Displaced children stand in the yard of Al-Noaman School in Taiz, which was changed into shelter for displaced families.

Photo: Nasser Abdulkareem/NRC
Read caption The displaced families are adapting well to their new life, despite the uncertainty of their situation. Photo: Nasser Abdulkareem/NRC

The teacher

Salah Alwan Al-Asbahi is a history teacher at the school. He confirmed that the residents are the main barrier to resuming the regular educational process in the school.

“We need a compromise that finds an alternative place for the displaced families,” Salah says. “We need this for the educational process to continue in a good way.”

“The displaced families are brothers to us, and they deserve a decent life like us, but we don’t want their presence to affect the educational process,” he adds.

There are more than 1,200 students learning in just 11 classrooms in the available school building. Many others have left to attend schools further away.

Salah Alwan Al-Asbahi is a history teacher at the school. He confirmed that the residents are the main barrier to resuming the regular educational process in the school. 

“We need a compromise that finds an alternative place for the displaced families,” Salah says. “We need this for the educational process to continue in a good way.”

“The displaced families are brothers to us, and they deserve decent life like us, but we don’t want their presence to affect the educational process,” he adds.

There are more than 1,200 students learning in just 11 classrooms in the available school building. Many others have left to attend schools further away.
 
Salah wants the educational process to continue. He believes that the only way forward is for the authorities to provide a safe alternative for the families living at the school where he works. 

Photo: Nasser Abdulkareem/NRC
Read caption Salah wants the educational process to continue. He believes that the only way forward is for the authorities to provide a safe alternative for the families living at the school where he works. Photo: Nasser Abdulkareem/NRC

No safe alternative

In response to the impact on education, the local authorities provided the displaced families with alternative land. However, it wasn’t safe for them.

“We took ten tents and went to erect them in the new land,” Al-Raboui recalls. “But the owner of the land came and stopped us.”

Al-Raboui contacted the leader of the area, as well as the local authorities. They agreed to meet the next day to resolve the dispute with the owner. But this was unsuccessful, and the families returned to the school later that night.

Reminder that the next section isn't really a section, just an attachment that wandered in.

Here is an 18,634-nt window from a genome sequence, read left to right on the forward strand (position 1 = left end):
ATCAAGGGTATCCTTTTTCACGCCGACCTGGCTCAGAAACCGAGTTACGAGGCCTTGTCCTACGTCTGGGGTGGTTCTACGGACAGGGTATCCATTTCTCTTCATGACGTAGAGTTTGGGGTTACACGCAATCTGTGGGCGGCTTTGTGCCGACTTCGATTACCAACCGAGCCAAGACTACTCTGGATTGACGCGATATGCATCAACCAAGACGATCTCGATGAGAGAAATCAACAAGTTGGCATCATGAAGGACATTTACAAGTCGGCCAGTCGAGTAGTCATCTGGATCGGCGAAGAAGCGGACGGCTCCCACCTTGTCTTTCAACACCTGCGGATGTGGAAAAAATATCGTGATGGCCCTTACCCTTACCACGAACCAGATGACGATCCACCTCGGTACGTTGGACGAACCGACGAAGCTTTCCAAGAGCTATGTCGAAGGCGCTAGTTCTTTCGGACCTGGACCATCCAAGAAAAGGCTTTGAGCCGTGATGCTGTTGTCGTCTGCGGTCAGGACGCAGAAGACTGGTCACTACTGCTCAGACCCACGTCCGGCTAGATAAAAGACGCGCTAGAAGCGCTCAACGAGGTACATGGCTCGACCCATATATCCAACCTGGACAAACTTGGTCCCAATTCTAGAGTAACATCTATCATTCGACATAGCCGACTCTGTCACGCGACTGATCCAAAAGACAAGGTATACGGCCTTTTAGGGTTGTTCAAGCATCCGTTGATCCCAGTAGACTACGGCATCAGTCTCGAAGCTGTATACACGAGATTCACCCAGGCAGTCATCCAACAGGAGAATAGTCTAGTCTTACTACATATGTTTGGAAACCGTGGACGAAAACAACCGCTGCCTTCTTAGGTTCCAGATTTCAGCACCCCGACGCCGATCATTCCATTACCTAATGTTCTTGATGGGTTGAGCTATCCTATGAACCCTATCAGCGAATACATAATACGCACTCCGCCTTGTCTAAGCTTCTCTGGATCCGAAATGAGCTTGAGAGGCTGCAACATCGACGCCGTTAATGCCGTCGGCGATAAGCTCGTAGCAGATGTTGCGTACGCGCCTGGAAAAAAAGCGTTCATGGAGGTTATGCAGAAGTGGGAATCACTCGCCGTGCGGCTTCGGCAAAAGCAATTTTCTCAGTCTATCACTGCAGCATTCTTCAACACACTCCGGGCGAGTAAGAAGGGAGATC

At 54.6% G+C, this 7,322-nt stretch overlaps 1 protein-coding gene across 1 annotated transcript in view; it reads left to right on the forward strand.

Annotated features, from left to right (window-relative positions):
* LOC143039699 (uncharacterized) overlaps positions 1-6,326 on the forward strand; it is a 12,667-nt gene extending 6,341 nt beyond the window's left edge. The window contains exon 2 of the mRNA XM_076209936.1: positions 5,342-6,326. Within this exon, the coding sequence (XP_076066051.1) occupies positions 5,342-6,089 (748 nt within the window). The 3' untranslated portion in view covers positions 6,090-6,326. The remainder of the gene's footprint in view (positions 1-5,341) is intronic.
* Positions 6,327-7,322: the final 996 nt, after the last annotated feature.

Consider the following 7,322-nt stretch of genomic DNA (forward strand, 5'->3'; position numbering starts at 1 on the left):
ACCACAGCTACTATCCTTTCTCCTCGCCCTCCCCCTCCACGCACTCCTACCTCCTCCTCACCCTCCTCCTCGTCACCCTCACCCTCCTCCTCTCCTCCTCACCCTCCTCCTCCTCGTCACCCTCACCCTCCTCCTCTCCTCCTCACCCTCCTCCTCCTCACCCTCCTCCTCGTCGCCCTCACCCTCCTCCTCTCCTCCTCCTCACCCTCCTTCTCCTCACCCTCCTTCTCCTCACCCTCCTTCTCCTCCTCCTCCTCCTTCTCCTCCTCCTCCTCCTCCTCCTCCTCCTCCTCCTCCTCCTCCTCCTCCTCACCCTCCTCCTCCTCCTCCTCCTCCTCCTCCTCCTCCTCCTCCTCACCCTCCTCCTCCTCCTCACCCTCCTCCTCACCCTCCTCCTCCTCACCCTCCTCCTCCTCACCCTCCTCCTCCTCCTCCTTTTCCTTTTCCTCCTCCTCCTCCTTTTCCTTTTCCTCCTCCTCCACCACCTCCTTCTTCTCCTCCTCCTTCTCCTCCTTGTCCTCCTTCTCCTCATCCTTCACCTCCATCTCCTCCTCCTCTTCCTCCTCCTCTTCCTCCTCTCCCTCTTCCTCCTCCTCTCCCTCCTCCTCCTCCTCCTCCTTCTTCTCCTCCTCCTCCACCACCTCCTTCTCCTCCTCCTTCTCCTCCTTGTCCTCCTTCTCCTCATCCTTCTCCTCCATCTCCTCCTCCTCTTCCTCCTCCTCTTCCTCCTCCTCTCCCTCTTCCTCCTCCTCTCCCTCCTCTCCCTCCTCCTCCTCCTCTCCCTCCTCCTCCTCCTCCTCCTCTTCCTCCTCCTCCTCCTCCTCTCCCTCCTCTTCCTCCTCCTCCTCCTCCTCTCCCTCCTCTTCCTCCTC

“The residents and the local authorities demand that we leave the school because they need it. We agree, but we can’t return to our houses and we don’t know any other safe place to go.”

Since 2015, Al-Fajr Al-Jadeed School has been home to 51 displaced families. These families were forced to flee when their homes became a conflict zone. The school provides a safe refuge for the families, but due to the impact on education, authorities are increasingly attempting to evict them – without providing a safe alternative. 

Photo: Nasser Abdulkareem/NRC
Read caption Some of the youngest residents of the school playing a game on its roof. Photo: Nasser Abdulkareem/NRC

An uncertain future

The displaced families are unable to return to their homes in Taiz city as the battles are still ongoing, and they have adapted well into their life in displacement. But new challenges continue to emerge.

The father and the teacher agree that displacement should not prevent children from going to school, but that everyone deserves a safe place to call home.

“It is impossible to return to our houses now. We are willing to leave the school but we need a safe place for us and our children,” Al-Raboui says.

The conflict in Yemen is now entering its sixth year. It is estimated that 3.6 million Yemeni people are now displaced from their homes. Yemen was the poorest country in the Middle East before the conflict even began, and so many civilians do not have the funds to find alternative housing, or to travel to other countries to seek refuge. An end to the conflict is desperately needed so that the displaced can return to their homes, and so that children can continue to learn in peace. 

“All we need is to live peacefully,” Al-Raboui concludes.